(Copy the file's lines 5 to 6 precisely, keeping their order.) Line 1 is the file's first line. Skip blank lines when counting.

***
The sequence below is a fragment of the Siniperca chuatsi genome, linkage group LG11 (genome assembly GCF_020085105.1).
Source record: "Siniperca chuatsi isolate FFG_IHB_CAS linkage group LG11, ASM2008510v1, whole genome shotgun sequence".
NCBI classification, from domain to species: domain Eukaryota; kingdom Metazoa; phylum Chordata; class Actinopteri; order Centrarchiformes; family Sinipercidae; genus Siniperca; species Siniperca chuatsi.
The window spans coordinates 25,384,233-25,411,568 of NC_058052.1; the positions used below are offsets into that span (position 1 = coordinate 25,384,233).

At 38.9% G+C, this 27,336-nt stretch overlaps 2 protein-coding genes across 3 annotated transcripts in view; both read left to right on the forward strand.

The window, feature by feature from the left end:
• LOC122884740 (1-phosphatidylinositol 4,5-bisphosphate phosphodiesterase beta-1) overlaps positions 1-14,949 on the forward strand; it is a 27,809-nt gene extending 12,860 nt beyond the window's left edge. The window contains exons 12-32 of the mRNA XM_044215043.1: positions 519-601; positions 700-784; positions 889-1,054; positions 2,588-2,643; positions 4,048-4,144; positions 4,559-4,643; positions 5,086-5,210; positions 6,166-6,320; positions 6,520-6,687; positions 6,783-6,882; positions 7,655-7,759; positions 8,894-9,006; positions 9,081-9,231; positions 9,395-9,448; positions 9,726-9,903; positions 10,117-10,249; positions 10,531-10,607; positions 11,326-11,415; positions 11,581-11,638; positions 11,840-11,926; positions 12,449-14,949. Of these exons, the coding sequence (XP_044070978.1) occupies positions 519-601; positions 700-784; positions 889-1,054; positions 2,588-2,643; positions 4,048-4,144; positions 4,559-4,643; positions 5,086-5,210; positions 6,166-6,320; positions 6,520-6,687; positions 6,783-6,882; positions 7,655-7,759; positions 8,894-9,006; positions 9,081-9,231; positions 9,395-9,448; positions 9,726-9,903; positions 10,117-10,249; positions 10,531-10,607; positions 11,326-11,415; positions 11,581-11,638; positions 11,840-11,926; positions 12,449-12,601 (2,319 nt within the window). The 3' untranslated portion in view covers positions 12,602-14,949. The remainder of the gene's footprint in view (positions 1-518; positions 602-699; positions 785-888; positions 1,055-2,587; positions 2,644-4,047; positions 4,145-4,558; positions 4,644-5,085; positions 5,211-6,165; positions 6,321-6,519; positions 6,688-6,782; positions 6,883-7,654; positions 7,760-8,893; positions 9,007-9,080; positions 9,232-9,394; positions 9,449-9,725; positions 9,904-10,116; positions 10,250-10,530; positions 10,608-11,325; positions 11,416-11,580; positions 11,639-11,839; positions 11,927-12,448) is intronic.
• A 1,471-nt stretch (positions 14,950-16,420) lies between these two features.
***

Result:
At 38.9% G+C, this 27,336-nt stretch overlaps 2 protein-coding genes across 3 annotated transcripts in view; both read left to right on the forward strand.

The window, feature by feature from the left end: